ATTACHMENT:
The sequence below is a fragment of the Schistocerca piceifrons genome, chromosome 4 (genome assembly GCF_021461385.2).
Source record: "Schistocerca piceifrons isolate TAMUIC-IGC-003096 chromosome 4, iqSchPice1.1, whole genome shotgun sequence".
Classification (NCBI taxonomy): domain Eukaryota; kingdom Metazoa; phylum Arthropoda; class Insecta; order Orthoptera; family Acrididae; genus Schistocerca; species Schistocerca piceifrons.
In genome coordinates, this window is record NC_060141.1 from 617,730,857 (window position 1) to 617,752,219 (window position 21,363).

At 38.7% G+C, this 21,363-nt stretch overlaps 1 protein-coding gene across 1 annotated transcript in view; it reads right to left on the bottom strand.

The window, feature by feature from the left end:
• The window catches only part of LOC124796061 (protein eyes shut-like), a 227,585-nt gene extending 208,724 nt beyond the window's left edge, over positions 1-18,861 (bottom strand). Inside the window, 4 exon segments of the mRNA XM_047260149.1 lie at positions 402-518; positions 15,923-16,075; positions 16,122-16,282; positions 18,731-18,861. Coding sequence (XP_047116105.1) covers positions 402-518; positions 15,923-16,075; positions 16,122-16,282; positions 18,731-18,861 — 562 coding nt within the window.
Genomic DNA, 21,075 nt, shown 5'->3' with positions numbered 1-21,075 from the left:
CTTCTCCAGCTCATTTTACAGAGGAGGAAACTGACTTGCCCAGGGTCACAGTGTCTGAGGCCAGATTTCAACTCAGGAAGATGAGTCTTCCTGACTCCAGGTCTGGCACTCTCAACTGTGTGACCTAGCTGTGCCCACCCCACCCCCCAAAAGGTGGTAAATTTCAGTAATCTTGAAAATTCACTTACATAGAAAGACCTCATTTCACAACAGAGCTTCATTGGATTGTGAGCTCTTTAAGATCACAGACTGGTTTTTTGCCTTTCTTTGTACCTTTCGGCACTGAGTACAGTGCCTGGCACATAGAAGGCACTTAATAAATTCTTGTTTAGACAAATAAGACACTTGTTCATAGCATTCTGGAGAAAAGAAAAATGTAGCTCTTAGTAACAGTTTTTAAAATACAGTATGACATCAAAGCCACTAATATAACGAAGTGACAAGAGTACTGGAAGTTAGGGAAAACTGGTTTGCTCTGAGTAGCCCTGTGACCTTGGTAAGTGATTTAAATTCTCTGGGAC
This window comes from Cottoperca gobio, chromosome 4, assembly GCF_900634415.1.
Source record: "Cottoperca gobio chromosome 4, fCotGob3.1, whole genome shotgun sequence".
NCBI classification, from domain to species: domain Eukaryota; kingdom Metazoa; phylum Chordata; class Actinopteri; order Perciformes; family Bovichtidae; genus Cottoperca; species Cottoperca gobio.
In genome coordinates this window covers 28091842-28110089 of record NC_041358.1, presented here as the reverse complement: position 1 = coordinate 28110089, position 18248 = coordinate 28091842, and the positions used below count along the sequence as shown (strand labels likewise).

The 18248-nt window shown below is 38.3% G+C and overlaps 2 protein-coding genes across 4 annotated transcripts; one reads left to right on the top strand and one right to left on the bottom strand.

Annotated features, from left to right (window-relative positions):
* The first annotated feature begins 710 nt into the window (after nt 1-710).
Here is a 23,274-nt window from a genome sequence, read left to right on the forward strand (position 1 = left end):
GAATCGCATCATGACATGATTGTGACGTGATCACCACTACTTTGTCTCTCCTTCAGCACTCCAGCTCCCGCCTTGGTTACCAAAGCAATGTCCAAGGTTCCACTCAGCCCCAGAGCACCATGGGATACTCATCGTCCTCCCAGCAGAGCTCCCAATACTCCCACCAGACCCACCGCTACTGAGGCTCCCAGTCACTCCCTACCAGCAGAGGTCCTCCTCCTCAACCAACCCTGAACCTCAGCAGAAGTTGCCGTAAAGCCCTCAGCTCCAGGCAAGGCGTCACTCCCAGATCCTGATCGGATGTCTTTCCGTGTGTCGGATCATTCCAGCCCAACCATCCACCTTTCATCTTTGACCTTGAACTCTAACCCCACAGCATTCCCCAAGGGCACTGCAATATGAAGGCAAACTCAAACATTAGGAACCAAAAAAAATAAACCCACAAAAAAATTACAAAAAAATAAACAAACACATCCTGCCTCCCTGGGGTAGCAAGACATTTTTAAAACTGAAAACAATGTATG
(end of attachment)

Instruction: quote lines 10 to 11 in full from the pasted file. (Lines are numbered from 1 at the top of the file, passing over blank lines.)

This window comes from Cottoperca gobio, chromosome 4, assembly GCF_900634415.1.
Source record: "Cottoperca gobio chromosome 4, fCotGob3.1, whole genome shotgun sequence".